When Mr. Stephens was absent from home, Harry remained at Liberty Hall, and took care of everything with the fidelity which always characterized him. The only alteration in his domestic arrangements was in the management of his plantation, which, after the war, he divided into a number of small farms, most of which were occupied by his former slaves. Old "Aunt Mat" and her husband, "Uncle Dick," both superannuated, remained with him as long as they lived. There was the same simplicity as before in everything, and the same freedom from constraint which induced him to give his home the name it bears: Liberty Hall.1
Better still is the picture furnished by another biographer, who writes thus:2 Half-hid by the magnificent grove of oaks in which it stands, on an elevated hill, is the unpretentious mansion. There are eight rooms in the main building; and two more, with a wide veranda, have been built to the rear. From the front porch, a door opens into the hall or passage, its floor spread with oil cloth in mosaic, and without furniture, except for an iron hatrack and a giagantic barometer. On the right of the hall is the parlor, its carpet of green shades frosted with gold. On the mantel is an engraving of the United States Senate, during the great speech of Daniel Webster, in 1830; there is also a small bust of Senator Berrien; and a fine cast by Saunders, intended as a model for a statue of General Oglethorpe. Lastly, a cigar case, the much prized gift of a lady friend.
On the right and left of the fireplace are fine old family portraits. On the wall hang two medallions, one of Mrs. Steele, of the Revolution, offering a purse to General Greene; and one of Oglethorpe, with curly wig, looking like Milton, but the neck fractured. Besides there are a lithograph of Mr. Stephens himself and an excellent likeness of his life-long friend, the superb Robert Toombs. Upon a small table is the large family Bible, which contains the usual entries, not only of members of the immediate household, but also of plantation servants; and, resting upon a pillar of green and white marble, is a bust of the great statesman himself, among the very first executed by the young artist, J.Q.A. Ward. With the sofa, easy chairs, and other ordinary drawing-room furniture, these were all which met the eye upon entering the neatly papered room.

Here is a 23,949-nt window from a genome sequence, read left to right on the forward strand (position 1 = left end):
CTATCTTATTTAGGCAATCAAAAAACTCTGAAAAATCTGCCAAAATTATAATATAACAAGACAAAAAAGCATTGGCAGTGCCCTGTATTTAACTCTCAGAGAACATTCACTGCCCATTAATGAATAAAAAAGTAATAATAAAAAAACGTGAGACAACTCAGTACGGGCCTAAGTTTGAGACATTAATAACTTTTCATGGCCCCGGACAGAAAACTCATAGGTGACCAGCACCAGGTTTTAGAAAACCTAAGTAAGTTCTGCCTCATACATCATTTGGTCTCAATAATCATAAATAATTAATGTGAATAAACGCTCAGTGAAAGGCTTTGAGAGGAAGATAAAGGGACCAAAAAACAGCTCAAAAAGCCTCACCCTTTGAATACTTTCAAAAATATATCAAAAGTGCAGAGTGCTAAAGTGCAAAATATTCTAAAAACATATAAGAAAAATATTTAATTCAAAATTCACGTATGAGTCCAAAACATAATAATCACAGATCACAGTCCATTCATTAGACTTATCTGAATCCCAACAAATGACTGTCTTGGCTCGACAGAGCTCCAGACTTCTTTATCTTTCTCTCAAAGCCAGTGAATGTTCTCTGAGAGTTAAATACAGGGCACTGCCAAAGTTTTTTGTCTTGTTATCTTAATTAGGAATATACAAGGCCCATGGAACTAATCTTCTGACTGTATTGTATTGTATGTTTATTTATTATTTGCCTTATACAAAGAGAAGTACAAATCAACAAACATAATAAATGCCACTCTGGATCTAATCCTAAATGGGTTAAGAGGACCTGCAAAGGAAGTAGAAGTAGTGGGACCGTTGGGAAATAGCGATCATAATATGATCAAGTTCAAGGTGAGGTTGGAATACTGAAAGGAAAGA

Opposite the parlor is the dining-room. It contains an extension table, an ancient sideboard, a silent clock on the mantel-piece, before whose modest face no hands are held, and a frozen traveler watched by St. Bernard dogs, displayed upon the fire screen. Next a pantry. Then a bed-room, carefully reserved for an occasional visitor. There is another bedroom next to the parlor. The upper rooms, four in number, are neatly furnished and kept for the guests, male and female, who often come and are always made to feel at home. In the back passage there is always a cedar pail of pure cold water; and, connecting the two rooms built to the rear, with the main building, runs a wide veranda, with massive square pillars. The first of the rear rooms is the library, fifteen by twenty feet. Many rare books belong here, but numbers of them are in the hands of borrowers. Numerous trunks contain the accumulated letters of a lifetime; and a bronze bust of Daniel Webster looks gloomily down from a shelf over the inner door.